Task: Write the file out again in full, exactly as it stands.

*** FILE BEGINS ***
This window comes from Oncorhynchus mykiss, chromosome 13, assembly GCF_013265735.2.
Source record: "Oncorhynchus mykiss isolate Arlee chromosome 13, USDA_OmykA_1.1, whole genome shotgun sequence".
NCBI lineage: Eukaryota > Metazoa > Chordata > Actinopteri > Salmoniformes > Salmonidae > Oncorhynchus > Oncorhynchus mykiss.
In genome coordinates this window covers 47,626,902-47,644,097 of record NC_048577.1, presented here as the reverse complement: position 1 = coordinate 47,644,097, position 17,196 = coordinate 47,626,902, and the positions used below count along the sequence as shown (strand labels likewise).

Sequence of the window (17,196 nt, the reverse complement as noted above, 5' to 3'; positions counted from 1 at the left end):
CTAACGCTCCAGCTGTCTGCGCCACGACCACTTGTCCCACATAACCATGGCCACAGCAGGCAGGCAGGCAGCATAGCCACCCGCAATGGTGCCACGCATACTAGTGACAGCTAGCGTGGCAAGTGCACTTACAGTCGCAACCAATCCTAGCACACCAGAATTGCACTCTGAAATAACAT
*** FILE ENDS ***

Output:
This window comes from Oncorhynchus mykiss, chromosome 13, assembly GCF_013265735.2.
Source record: "Oncorhynchus mykiss isolate Arlee chromosome 13, USDA_OmykA_1.1, whole genome shotgun sequence".
NCBI lineage: Eukaryota > Metazoa > Chordata > Actinopteri > Salmoniformes > Salmonidae > Oncorhynchus > Oncorhynchus mykiss.
In genome coordinates this window covers 47,626,902-47,644,097 of record NC_048577.1, presented here as the reverse complement: position 1 = coordinate 47,644,097, position 17,196 = coordinate 47,626,902, and the positions used below count along the sequence as shown (strand labels likewise).

Sequence of the window (17,196 nt, the reverse complement as noted above, 5' to 3'; positions counted from 1 at the left end):
CTAACGCTCCAGCTGTCTGCGCCACGACCACTTGTCCCACATAACCATGGCCACAGCAGGCAGGCAGGCAGCATAGCCACCCGCAATGGTGCCACGCATACTAGTGACAGCTAGCGTGGCAAGTGCACTTACAGTCGCAACCAATCCTAGCACACCAGAATTGCACTCTGAAATAACAT